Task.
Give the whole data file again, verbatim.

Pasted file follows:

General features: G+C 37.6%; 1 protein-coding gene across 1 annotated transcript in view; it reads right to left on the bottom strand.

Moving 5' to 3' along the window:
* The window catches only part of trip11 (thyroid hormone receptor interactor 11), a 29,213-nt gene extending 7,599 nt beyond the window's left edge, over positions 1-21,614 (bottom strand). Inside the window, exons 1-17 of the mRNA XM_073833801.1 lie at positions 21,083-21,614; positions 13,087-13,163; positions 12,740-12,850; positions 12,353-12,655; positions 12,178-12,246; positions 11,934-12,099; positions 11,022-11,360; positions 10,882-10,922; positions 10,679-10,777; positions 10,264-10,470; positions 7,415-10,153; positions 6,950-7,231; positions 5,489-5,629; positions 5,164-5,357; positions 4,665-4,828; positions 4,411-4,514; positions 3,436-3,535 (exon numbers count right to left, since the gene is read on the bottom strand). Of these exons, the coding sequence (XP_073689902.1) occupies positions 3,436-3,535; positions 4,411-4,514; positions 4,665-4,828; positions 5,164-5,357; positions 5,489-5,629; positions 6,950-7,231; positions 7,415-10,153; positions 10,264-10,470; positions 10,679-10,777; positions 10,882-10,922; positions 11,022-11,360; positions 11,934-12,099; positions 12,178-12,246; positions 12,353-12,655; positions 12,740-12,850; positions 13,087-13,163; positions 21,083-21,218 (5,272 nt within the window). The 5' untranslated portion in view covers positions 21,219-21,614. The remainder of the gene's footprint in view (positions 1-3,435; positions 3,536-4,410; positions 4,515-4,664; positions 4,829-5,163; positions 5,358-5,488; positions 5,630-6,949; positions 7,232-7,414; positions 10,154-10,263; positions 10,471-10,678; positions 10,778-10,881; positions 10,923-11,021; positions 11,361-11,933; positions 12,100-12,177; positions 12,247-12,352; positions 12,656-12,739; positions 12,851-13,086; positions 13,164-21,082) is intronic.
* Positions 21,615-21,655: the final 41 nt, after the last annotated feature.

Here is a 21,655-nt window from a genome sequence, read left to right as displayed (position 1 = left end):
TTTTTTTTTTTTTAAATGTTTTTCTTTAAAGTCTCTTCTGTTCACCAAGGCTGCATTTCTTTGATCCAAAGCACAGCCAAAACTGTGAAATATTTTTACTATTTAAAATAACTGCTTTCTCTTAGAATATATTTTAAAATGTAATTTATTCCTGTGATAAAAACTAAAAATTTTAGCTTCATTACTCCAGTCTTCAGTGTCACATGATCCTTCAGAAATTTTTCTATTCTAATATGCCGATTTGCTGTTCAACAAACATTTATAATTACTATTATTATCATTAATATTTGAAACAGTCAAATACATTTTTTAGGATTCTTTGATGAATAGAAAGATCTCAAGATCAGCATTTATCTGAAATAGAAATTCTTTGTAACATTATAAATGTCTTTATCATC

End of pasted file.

General features: G+C 37.6%; 1 protein-coding gene across 1 annotated transcript in view; it reads right to left on the bottom strand.

Moving 5' to 3' along the window:
* The window catches only part of trip11 (thyroid hormone receptor interactor 11), a 29,213-nt gene extending 7,599 nt beyond the window's left edge, over positions 1-21,614 (bottom strand). Inside the window, exons 1-17 of the mRNA XM_073833801.1 lie at positions 21,083-21,614; positions 13,087-13,163; positions 12,740-12,850; positions 12,353-12,655; positions 12,178-12,246; positions 11,934-12,099; positions 11,022-11,360; positions 10,882-10,922; positions 10,679-10,777; positions 10,264-10,470; positions 7,415-10,153; positions 6,950-7,231; positions 5,489-5,629; positions 5,164-5,357; positions 4,665-4,828; positions 4,411-4,514; positions 3,436-3,535 (exon numbers count right to left, since the gene is read on the bottom strand). Of these exons, the coding sequence (XP_073689902.1) occupies positions 3,436-3,535; positions 4,411-4,514; positions 4,665-4,828; positions 5,164-5,357; positions 5,489-5,629; positions 6,950-7,231; positions 7,415-10,153; positions 10,264-10,470; positions 10,679-10,777; positions 10,882-10,922; positions 11,022-11,360; positions 11,934-12,099; positions 12,178-12,246; positions 12,353-12,655; positions 12,740-12,850; positions 13,087-13,163; positions 21,083-21,218 (5,272 nt within the window). The 5' untranslated portion in view covers positions 21,219-21,614. The remainder of the gene's footprint in view (positions 1-3,435; positions 3,536-4,410; positions 4,515-4,664; positions 4,829-5,163; positions 5,358-5,488; positions 5,630-6,949; positions 7,232-7,414; positions 10,154-10,263; positions 10,471-10,678; positions 10,778-10,881; positions 10,923-11,021; positions 11,361-11,933; positions 12,100-12,177; positions 12,247-12,352; positions 12,656-12,739; positions 12,851-13,086; positions 13,164-21,082) is intronic.
* Positions 21,615-21,655: the final 41 nt, after the last annotated feature.

Here is a 21,655-nt window from a genome sequence, read left to right as displayed (position 1 = left end):
TTTTTTTTTTTTTAAATGTTTTTCTTTAAAGTCTCTTCTGTTCACCAAGGCTGCATTTCTTTGATCCAAAGCACAGCCAAAACTGTGAAATATTTTTACTATTTAAAATAACTGCTTTCTCTTAGAATATATTTTAAAATGTAATTTATTCCTGTGATAAAAACTAAAAATTTTAGCTTCATTACTCCAGTCTTCAGTGTCACATGATCCTTCAGAAATTTTTCTATTCTAATATGCCGATTTGCTGTTCAACAAACATTTATAATTACTATTATTATCATTAATATTTGAAACAGTCAAATACATTTTTTAGGATTCTTTGATGAATAGAAAGATCTCAAGATCAGCATTTATCTGAAATAGAAATTCTTTGTAACATTATAAATGTCTTTATCATC